John and his mother Hertha, on 25 March 1936

With the death of Sir John Hay of Park on 9 July 2020, the curtain fell on the long and proud history of one of South West Scotland’s most prominent families.  Sir John was the 11th and last baronet, holder of a title dating from 1663, and now extinct.

John Erroll Audley Hay was born on 3 December 1935, the only child of Sir Arthur Hay of Park, 10th baronet, and his Austrian first wife, Hertha Stoelze.  Via his mother, Sir John was the great, great, grand-nephew of Ludwig van Beethoven.

Educated at Gordonstoun School in Morayshire, he went on to study at the University of St Andrews.  National Service in the Seaforth Highlanders took him to Gibraltar, where he reached the rank of lieutenant.  He then settled in north London and spent the rest of his career with the Medical Research Council, serving 33 years as Assistant Secretary.

The Hays of Park in the old lordship of Galloway originated with Thomas Hay, Abbot of Glenluce, who conformed at the Reformation and acquired substantial church property as a result.  It was his great grandson who would become the first baronet.  With the death of the fourth baronet in 1794, the property went to his sister and her family, whereas the title descended to a second cousin, resident in Jamaica.  This was the first of several times the title went to distant cousins with nothing to support it, so by the time Sir John’s grandfather, Sir Lewis, ninth baronet, succeeded in 1889, the family were, in Sir John’s own words, “as poor as church mice.”

Sir John and Clan Hay Archivist Alan Hay at Woodbury Hall

Their relative poverty did nothing to dent their family pride.  Successive Hays of Park were long believed to be heirs male of the Earls of Erroll, their chiefs, which title passed out of the male line in 1758.  John’s father, Sir Arthur, 10th baronet, was firmly convinced of his superior claim both to the earldom of Erroll and to the English barony of Audley, the latter via his great grandmother, the seventh baronet’s wife.  Sadly, John’s own work on the family history would disprove both claims.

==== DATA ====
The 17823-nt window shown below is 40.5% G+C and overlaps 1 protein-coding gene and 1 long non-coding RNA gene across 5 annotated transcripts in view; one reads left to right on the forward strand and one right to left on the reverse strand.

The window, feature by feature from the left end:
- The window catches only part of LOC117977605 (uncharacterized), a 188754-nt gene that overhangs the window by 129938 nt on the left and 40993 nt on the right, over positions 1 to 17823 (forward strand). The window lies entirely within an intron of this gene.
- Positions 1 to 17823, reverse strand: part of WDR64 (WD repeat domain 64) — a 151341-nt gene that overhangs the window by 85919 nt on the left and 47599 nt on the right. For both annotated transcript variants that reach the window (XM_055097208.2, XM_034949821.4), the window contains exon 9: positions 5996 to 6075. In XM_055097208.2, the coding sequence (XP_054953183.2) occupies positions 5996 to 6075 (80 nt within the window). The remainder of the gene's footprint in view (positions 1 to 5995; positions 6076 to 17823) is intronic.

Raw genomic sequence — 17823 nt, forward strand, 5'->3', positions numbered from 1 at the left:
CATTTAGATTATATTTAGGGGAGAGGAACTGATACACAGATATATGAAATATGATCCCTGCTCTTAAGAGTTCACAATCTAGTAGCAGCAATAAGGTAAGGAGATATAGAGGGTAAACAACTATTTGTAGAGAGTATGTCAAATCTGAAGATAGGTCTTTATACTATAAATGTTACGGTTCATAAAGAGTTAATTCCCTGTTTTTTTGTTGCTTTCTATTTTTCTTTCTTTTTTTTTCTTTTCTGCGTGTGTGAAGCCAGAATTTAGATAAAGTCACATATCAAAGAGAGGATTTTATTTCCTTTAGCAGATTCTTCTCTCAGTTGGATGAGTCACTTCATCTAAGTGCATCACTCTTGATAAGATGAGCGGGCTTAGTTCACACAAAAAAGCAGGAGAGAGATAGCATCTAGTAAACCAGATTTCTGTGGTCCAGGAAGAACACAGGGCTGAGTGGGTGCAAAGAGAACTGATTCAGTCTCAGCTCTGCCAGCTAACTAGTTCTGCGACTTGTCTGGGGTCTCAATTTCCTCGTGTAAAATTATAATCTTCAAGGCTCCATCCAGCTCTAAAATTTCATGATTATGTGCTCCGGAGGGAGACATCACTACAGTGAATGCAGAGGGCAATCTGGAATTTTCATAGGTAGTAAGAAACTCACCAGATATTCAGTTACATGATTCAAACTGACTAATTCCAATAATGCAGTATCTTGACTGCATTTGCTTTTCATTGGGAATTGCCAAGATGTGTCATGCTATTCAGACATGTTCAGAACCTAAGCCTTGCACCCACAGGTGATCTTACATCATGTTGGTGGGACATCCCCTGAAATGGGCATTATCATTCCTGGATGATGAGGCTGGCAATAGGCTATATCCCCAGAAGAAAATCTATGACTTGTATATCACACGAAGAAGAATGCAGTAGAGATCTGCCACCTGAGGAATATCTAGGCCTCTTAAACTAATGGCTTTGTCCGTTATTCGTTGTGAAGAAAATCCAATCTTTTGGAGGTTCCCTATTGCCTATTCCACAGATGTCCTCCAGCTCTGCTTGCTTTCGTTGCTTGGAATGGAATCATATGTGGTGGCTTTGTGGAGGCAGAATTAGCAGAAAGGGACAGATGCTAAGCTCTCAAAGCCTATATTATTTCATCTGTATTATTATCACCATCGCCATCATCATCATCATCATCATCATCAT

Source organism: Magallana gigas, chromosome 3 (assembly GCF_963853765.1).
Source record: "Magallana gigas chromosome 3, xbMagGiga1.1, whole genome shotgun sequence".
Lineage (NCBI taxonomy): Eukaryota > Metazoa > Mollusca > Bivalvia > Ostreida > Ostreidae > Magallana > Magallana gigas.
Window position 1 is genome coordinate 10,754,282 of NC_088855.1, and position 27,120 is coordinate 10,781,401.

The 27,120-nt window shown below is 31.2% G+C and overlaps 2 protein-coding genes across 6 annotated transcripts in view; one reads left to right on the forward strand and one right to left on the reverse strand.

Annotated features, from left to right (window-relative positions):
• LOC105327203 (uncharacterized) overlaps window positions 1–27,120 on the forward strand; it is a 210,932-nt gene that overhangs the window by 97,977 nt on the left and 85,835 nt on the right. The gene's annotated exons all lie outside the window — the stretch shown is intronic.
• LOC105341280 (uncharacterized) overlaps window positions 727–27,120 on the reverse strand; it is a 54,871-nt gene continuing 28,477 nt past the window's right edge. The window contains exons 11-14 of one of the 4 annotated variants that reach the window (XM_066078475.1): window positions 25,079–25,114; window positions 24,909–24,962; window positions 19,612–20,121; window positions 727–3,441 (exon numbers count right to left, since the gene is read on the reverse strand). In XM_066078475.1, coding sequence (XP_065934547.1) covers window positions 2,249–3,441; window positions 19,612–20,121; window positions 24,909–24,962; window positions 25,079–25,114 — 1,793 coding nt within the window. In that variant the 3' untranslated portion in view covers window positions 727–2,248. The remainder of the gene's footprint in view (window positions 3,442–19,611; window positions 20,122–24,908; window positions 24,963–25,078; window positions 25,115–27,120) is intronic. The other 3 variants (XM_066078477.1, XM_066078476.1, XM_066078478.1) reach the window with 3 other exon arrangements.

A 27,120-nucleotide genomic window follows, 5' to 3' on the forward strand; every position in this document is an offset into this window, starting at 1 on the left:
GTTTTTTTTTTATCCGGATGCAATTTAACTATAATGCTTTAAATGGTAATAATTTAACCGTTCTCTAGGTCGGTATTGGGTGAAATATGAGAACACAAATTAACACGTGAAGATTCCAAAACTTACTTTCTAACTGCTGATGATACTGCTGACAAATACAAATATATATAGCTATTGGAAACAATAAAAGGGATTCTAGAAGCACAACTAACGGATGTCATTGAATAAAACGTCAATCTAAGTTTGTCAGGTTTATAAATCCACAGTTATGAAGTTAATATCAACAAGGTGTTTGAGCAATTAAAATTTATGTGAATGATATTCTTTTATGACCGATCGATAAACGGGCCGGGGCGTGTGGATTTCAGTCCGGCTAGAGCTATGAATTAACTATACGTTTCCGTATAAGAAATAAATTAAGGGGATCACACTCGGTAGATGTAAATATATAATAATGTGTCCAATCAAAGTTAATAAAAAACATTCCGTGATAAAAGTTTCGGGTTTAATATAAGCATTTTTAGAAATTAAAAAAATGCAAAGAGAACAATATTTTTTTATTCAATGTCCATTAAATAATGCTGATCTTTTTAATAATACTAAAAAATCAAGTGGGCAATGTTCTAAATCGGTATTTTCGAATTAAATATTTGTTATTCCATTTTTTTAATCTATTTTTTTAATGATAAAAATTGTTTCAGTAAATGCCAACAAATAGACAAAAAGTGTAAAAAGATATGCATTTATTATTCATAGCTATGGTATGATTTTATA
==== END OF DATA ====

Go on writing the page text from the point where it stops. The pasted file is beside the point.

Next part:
John’s grandfather Sir Lewis had had the good fortune to win the heart of Lizabel Macdonald, daughter of Lachlan Macdonald of Skeabost, on the Isle of Skye.  They had nine children, including an only son, Sir Arthur the 10th baronet, who succeeded aged 14.  The formidable Lizabel loomed large in John’s early life, and in the lives of all her children and grandchildren.  She was widowed early, but careful management of the modest private income she received from her father’s estates in India, together with what little remained to her husband’s family, enabled them to live comfortably, if unobtrusively.  Lizabel’s acumen provided for a house in Edinburgh’s Ravelston Park, and allowed the young baronet to be schooled at Fettes College (an experience he thoroughly loathed.)

Sir Arthur proceeded from Fettes to qualify as an architect.  He found employment in London, where he met Hertha, who had been previously married and was seven years his senior, a union about which his mother, the redoubtable Lizabel, made her misgivings entirely plain.  John was their only child and they divorced in 1942.